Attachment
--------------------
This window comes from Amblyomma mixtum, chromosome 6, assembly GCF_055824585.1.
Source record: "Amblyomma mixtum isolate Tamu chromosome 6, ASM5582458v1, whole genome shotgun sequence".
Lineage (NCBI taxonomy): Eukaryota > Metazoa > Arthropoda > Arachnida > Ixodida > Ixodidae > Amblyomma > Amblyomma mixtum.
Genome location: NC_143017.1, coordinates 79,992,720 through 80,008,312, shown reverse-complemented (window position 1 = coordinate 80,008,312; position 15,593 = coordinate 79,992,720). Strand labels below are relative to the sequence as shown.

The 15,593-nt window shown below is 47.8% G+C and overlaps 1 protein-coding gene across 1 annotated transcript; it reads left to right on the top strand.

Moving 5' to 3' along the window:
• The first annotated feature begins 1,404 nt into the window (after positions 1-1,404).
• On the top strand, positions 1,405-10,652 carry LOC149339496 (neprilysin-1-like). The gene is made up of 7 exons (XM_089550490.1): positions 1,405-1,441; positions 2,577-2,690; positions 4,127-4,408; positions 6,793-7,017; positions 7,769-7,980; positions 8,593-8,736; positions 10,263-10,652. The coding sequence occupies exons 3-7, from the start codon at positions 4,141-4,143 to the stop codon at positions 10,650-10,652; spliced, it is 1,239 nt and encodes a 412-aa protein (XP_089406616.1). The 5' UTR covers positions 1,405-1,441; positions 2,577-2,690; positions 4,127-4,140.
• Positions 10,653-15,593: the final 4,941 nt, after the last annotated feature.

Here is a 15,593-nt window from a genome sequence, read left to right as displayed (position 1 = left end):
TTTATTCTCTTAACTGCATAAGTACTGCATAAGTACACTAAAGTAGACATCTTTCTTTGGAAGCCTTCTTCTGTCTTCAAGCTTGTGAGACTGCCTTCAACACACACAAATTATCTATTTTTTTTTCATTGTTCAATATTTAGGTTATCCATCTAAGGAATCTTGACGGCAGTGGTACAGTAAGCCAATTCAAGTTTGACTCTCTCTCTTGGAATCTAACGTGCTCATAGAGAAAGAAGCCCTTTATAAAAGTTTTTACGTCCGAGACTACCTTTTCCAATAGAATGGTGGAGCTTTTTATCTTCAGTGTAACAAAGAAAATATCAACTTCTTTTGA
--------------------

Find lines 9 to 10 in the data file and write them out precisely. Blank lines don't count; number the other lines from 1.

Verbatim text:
• Positions 10,653-15,593: the final 4,941 nt, after the last annotated feature.

Here is a 15,593-nt window from a genome sequence, read left to right as displayed (position 1 = left end):